Despite the fact that you have two creatures that haven’t shared a common ancestor for, at best estimates, 500 million years, you can still swap genetic material and the fly will embrace it like a long-lost brother.
About 60% of your genes are correlative to those in fruit flies. That figure rises to about 90 percent when you look at mice, and famously we share, depending on who you read, anywhere from 96 – 98% of our genetic material with chimpanzees, our nearest and dearest relatives. Take any random person you might run across in the course of a day, sharing a park bench, perhaps, or cutting you off on your morning commute, and 99.9% of your DNA will be identical. Not similar, exactly the same. Consider that as you’re giving them the finger.
Our 0.1 percent difference, the bit that makes you you and me me, is accounted for by what is known as a single nucleotide polymorphism, commonly called an ‘SNP’ or ‘snip’ by biochemists. Snips are simply places where DNA has not replicated with complete faithfulness, but slipped, say, the nucleotide cytosine instead of the nucleotide thymine into a certain stretch of DNA. Snips pull these little switcheroos approximately 10 million times in any given individual, which is what accounts for our genetic variation.
And that’s just on the genetic level. At the atomic level, each of us is an elaborate amalgamation of, well, just about everybody and everything. Two things about atoms are that they’re immensely abundant and incredibly durable. You, me, and every other individual on the planet each contain approximately 7,000,000,000,000,000,000,000,000,000 atoms which is, you will note, a very large number.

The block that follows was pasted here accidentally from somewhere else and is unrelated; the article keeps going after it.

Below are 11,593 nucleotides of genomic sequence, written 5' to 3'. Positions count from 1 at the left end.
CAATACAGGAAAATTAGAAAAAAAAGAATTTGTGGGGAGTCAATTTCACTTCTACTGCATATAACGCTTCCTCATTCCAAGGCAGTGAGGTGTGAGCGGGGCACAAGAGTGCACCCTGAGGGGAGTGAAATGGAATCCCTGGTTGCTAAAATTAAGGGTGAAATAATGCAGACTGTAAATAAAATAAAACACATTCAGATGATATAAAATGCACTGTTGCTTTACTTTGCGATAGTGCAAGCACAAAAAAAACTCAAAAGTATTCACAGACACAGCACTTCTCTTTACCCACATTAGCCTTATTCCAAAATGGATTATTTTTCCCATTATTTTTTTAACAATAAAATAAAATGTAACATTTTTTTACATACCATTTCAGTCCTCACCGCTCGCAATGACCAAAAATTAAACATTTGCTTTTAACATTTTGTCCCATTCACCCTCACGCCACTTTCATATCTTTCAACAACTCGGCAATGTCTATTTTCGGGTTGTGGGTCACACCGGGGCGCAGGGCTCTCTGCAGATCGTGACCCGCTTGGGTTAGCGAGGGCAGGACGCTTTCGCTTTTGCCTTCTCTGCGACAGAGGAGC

To put it into perspective, if you were playing hide-and-seek with some atoms, well over half a million of them could hole up behind the period at the end of this sentence and you’d never find them.
About 99% of you and I consists of hydrogen, oxygen, and carbon, the remaining 1% being a smattering of calcium, phosphorus, sodium, sulfur and other elements that don’t seem to do us any good, like gold, uranium, mercury and arsenic.
Those atoms were once part of ferns, slugs, stars, coral reefs, and a whole lot else. Physicist Paul Davies points out that about a billion or so, in each of us, once belonged to Caesar, or Cleopatra, or Shakespeare. And although atoms are almost indestructible it does take some time for them to be redistributed, so as Bill Bryson notes, though it may be for some a consummation devoutly to be wished, “you are not yet one with Elvis Presley.”
Ponder that for a moment. Atoms are so numerous, and are recycled so thoroughly, that we are all made up of each other and the stuff of the universe, and when we die our atoms will eventually go off to shack up with others to make a garden spider, a leaf, another human being, a Las Vegas buffet, or all of the above.
My point is, not only is every human being on the planet largely genetically identical, but the very material we are made from has been borrowed from plants, stones, droplets of water, brachiosauruses, the victims of witch hunts, you name it. We are in many ways all interconnected, these days more so than ever, but we have fundamental bonds that are much deeper than supply chains and social networks, that lie at the very core of who and what we are.
I’m no doe-eyed idealist and I harbor no lofty Utopian illusions, but it seems to me that we could keep this in mind when dealing with the world around us and the other humans who share that world with us. We’re all racing through life, scrambling to stay ahead, bouncing and colliding into each other’s conflicting obligations and desires and aspirations so often that we pad ourselves with indifference, shield ourselves in self-absorption.
It might do us good to look at one another and see a genetic brother or sister, or watch a flowing stream and realize that we are made largely of precisely the same stuff.